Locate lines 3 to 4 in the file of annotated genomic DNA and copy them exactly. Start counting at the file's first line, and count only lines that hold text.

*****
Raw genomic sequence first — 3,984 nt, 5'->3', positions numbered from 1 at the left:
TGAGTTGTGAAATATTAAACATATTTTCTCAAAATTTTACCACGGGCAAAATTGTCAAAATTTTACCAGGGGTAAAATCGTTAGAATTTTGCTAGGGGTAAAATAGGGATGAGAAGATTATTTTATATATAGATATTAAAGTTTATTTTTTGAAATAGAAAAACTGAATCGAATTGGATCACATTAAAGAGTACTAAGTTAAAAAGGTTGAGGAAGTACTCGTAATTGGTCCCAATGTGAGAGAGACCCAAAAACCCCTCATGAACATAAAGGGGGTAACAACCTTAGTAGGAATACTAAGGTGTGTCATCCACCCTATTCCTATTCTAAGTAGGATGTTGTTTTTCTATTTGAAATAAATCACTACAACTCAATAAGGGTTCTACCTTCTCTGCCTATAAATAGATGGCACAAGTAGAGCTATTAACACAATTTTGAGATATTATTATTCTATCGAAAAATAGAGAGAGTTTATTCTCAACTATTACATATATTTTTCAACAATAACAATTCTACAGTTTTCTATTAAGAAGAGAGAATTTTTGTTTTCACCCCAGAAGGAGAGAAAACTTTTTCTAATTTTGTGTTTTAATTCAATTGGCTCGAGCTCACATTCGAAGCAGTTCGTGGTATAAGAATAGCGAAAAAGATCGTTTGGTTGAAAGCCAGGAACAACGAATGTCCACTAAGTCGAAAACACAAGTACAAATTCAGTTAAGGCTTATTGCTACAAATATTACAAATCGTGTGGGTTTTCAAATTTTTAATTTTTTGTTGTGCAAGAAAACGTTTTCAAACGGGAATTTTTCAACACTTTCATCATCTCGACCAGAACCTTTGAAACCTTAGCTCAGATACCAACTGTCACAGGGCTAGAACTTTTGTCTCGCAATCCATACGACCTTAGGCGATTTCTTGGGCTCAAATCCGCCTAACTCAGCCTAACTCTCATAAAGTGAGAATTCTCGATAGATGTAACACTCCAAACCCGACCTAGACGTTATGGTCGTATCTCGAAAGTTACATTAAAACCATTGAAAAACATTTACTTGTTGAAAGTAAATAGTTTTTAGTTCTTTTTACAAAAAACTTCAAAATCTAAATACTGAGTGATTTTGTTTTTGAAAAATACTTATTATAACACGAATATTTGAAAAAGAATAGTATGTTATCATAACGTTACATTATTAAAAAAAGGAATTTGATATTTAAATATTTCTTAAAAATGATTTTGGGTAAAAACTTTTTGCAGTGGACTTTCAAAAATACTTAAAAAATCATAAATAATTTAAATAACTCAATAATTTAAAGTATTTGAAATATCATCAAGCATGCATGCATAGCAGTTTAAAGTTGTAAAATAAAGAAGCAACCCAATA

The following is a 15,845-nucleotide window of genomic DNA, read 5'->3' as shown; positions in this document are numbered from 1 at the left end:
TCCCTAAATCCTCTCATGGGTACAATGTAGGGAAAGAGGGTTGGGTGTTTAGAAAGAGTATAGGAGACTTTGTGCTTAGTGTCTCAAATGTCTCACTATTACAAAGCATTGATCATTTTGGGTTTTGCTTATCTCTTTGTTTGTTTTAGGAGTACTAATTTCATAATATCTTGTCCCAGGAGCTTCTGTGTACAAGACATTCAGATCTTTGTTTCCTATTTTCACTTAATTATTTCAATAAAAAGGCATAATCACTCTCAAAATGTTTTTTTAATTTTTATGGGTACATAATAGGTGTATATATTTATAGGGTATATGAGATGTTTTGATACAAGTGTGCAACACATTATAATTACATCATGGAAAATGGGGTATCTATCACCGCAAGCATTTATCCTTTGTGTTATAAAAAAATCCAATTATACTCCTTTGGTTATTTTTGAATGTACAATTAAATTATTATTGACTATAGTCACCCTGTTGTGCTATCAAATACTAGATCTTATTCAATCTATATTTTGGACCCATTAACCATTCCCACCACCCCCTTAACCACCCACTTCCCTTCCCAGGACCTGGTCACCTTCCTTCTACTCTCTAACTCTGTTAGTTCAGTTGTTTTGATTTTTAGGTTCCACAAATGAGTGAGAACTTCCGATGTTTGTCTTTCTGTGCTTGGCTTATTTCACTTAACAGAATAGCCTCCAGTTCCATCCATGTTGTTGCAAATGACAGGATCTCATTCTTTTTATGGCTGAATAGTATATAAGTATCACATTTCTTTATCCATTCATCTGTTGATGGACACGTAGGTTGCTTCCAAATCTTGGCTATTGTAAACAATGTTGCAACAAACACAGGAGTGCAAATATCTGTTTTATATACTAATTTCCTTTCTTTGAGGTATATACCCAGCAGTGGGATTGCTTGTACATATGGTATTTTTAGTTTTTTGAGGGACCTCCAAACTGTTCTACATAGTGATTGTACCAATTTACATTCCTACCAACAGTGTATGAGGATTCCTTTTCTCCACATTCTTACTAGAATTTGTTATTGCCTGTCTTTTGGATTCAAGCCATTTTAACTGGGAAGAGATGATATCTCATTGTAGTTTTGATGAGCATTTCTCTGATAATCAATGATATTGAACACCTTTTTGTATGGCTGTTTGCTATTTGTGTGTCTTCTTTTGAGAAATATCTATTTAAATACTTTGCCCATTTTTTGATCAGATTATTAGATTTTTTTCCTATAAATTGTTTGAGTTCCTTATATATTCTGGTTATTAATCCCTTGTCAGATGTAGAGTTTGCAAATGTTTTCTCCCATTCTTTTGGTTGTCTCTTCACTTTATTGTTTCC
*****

The following is a 15,845-nucleotide window of genomic DNA, read 5'->3' as shown; positions in this document are numbered from 1 at the left end:
TCCCTAAATCCTCTCATGGGTACAATGTAGGGAAAGAGGGTTGGGTGTTTAGAAAGAGTATAGGAGACTTTGTGCTTAGTGTCTCAAATGTCTCACTATTACAAAGCATTGATCATTTTGGGTTTTGCTTATCTCTTTGTTTGTTTTAGGAGTACTAATTTCATAATATCTTGTCCCAGGAGCTTCTGTGTACAAGACATTCAGATCTTTGTTTCCTATTTTCACTTAATTATTTCAATAAAAAGGCATAATCACTCTCAAAATGTTTTTTTAATTTTTATGGGTACATAATAGGTGTATATATTTATAGGGTATATGAGATGTTTTGATACAAGTGTGCAACACATTATAATTACATCATGGAAAATGGGGTATCTATCACCGCAAGCATTTATCCTTTGTGTTATAAAAAAATCCAATTATACTCCTTTGGTTATTTTTGAATGTACAATTAAATTATTATTGACTATAGTCACCCTGTTGTGCTATCAAATACTAGATCTTATTCAATCTATATTTTGGACCCATTAACCATTCCCACCACCCCCTTAACCACCCACTTCCCTTCCCAGGACCTGGTCACCTTCCTTCTACTCTCTAACTCTGTTAGTTCAGTTGTTTTGATTTTTAGGTTCCACAAATGAGTGAGAACTTCCGATGTTTGTCTTTCTGTGCTTGGCTTATTTCACTTAACAGAATAGCCTCCAGTTCCATCCATGTTGTTGCAAATGACAGGATCTCATTCTTTTTATGGCTGAATAGTATATAAGTATCACATTTCTTTATCCATTCATCTGTTGATGGACACGTAGGTTGCTTCCAAATCTTGGCTATTGTAAACAATGTTGCAACAAACACAGGAGTGCAAATATCTGTTTTATATACTAATTTCCTTTCTTTGAGGTATATACCCAGCAGTGGGATTGCTTGTACATATGGTATTTTTAGTTTTTTGAGGGACCTCCAAACTGTTCTACATAGTGATTGTACCAATTTACATTCCTACCAACAGTGTATGAGGATTCCTTTTCTCCACATTCTTACTAGAATTTGTTATTGCCTGTCTTTTGGATTCAAGCCATTTTAACTGGGAAGAGATGATATCTCATTGTAGTTTTGATGAGCATTTCTCTGATAATCAATGATATTGAACACCTTTTTGTATGGCTGTTTGCTATTTGTGTGTCTTCTTTTGAGAAATATCTATTTAAATACTTTGCCCATTTTTTGATCAGATTATTAGATTTTTTTCCTATAAATTGTTTGAGTTCCTTATATATTCTGGTTATTAATCCCTTGTCAGATGTAGAGTTTGCAAATGTTTTCTCCCATTCTTTTGGTTGTCTCTTCACTTTATTGTTTCC